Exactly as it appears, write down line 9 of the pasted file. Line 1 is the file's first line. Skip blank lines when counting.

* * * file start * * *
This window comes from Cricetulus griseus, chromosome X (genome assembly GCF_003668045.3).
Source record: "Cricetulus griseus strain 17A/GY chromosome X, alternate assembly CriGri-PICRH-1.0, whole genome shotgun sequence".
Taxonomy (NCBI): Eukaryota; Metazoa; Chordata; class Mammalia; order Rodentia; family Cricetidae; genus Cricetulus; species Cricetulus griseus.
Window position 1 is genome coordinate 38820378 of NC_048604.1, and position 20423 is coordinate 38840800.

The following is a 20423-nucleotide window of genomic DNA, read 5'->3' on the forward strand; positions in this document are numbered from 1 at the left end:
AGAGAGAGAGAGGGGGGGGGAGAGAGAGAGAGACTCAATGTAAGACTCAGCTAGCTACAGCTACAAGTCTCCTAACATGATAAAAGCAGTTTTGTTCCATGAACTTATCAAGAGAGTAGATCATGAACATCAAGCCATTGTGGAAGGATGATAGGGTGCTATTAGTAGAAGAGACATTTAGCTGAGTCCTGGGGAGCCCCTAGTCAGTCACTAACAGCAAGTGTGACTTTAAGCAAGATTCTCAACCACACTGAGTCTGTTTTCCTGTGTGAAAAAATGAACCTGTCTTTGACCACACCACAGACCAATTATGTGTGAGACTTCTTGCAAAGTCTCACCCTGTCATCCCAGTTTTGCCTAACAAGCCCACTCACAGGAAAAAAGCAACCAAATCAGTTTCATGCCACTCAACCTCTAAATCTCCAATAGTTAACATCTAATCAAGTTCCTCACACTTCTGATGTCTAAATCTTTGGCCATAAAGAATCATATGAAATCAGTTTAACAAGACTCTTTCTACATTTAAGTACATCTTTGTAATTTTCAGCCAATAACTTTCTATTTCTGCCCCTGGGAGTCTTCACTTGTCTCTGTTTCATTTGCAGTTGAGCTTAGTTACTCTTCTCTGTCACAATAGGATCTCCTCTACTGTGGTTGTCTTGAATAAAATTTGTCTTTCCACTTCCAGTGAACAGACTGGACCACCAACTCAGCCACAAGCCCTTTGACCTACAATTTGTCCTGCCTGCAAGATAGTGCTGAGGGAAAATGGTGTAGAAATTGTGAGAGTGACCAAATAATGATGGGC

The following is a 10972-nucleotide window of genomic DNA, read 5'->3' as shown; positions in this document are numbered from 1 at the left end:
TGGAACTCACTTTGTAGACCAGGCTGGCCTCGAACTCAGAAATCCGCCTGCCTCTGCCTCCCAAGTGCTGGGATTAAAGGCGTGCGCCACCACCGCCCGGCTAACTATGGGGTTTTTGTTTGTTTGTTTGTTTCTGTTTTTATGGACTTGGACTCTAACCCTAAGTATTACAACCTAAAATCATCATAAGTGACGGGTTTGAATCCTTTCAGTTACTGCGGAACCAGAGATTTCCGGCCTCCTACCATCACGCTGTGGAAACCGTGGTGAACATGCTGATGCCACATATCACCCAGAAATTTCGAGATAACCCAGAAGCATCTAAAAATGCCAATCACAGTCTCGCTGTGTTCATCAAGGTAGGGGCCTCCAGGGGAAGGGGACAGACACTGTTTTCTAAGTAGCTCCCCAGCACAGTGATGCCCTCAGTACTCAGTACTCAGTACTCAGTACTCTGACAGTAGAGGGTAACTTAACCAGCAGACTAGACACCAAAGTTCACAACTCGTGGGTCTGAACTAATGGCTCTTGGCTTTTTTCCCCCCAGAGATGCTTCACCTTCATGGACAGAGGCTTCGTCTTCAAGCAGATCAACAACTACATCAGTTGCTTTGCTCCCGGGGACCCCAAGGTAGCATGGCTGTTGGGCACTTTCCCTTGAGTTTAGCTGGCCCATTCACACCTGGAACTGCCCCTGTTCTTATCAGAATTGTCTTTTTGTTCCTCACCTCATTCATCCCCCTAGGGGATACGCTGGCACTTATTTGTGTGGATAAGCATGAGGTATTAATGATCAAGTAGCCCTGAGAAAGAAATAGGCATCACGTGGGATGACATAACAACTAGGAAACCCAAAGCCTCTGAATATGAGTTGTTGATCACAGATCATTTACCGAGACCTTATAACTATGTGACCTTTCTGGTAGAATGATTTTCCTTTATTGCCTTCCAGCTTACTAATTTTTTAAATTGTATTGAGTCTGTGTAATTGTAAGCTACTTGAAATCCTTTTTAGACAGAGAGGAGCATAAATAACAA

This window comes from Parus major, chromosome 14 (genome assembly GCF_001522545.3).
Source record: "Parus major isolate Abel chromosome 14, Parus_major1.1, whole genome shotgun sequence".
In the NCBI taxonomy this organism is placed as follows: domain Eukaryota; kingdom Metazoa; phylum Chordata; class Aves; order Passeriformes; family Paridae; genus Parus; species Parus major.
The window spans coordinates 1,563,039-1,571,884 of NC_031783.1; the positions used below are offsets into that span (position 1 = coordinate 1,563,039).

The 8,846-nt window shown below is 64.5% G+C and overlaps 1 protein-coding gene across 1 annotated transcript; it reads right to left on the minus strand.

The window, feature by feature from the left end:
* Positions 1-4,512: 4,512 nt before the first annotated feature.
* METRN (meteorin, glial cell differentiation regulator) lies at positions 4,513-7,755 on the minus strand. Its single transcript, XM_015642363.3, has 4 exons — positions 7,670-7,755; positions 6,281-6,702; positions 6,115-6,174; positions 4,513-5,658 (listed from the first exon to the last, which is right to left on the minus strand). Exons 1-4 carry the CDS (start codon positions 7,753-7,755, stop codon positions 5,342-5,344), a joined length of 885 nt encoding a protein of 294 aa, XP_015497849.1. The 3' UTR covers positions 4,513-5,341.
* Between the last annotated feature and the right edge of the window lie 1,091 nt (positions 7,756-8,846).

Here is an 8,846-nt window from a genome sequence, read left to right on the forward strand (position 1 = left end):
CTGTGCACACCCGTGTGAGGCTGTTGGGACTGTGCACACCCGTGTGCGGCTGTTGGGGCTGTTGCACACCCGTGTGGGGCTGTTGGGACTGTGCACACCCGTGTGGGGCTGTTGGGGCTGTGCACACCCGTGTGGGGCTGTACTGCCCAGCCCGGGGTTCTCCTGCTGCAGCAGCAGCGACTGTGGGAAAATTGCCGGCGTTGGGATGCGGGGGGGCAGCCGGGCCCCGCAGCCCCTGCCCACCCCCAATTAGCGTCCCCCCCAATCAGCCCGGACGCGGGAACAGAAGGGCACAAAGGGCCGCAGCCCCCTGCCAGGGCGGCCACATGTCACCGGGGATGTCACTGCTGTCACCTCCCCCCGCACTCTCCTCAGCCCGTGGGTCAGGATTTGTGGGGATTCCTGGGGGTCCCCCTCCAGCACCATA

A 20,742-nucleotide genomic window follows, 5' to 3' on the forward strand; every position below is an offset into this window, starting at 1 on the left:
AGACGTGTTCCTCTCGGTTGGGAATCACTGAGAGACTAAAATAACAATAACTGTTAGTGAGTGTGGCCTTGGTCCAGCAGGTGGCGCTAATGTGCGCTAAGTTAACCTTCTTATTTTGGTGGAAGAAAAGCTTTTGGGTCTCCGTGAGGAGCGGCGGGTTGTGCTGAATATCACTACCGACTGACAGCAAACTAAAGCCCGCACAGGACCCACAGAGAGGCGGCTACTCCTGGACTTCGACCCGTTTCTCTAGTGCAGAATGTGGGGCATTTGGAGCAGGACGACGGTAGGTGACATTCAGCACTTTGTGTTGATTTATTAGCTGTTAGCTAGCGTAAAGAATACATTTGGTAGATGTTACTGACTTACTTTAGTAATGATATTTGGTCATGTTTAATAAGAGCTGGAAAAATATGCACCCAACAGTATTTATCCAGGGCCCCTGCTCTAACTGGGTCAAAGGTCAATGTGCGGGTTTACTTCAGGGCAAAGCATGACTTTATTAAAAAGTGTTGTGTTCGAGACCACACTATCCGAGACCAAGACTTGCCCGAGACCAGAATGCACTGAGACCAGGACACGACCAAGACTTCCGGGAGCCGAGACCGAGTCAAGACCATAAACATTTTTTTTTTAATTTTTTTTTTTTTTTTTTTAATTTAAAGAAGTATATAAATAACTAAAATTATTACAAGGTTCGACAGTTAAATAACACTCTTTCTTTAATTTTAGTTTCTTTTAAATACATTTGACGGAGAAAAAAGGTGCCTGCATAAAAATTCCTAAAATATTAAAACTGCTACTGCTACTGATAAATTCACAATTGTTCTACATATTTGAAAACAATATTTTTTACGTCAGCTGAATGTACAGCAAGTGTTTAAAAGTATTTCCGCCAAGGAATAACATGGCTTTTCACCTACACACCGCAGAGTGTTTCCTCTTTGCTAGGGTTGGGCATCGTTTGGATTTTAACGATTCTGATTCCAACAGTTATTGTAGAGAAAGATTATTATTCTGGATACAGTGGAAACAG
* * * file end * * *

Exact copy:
This window comes from Parus major, chromosome 14 (genome assembly GCF_001522545.3).